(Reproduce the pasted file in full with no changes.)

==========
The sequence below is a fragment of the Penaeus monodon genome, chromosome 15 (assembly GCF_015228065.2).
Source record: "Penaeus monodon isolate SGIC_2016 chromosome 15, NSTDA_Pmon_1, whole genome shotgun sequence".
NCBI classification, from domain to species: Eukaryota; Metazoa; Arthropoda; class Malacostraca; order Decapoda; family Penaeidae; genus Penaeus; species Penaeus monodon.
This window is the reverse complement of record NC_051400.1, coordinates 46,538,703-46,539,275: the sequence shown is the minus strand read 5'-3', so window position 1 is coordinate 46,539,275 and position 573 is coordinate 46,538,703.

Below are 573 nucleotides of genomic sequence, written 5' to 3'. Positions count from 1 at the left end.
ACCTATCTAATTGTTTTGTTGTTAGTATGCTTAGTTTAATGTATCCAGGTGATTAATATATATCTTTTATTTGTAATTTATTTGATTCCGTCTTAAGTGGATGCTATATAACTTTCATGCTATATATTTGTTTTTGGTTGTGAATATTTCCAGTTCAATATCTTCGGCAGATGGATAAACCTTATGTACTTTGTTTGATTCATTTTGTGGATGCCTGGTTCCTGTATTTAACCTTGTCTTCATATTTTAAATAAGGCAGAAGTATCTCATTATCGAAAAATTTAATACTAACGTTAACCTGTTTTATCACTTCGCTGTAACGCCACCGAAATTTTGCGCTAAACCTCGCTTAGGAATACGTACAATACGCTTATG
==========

The sequence below is a fragment of the Penaeus monodon genome, chromosome 15 (assembly GCF_015228065.2).
Source record: "Penaeus monodon isolate SGIC_2016 chromosome 15, NSTDA_Pmon_1, whole genome shotgun sequence".
NCBI classification, from domain to species: Eukaryota; Metazoa; Arthropoda; class Malacostraca; order Decapoda; family Penaeidae; genus Penaeus; species Penaeus monodon.
This window is the reverse complement of record NC_051400.1, coordinates 46,538,703-46,539,275: the sequence shown is the minus strand read 5'-3', so window position 1 is coordinate 46,539,275 and position 573 is coordinate 46,538,703.

Below are 573 nucleotides of genomic sequence, written 5' to 3'. Positions count from 1 at the left end.
ACCTATCTAATTGTTTTGTTGTTAGTATGCTTAGTTTAATGTATCCAGGTGATTAATATATATCTTTTATTTGTAATTTATTTGATTCCGTCTTAAGTGGATGCTATATAACTTTCATGCTATATATTTGTTTTTGGTTGTGAATATTTCCAGTTCAATATCTTCGGCAGATGGATAAACCTTATGTACTTTGTTTGATTCATTTTGTGGATGCCTGGTTCCTGTATTTAACCTTGTCTTCATATTTTAAATAAGGCAGAAGTATCTCATTATCGAAAAATTTAATACTAACGTTAACCTGTTTTATCACTTCGCTGTAACGCCACCGAAATTTTGCGCTAAACCTCGCTTAGGAATACGTACAATACGCTTATG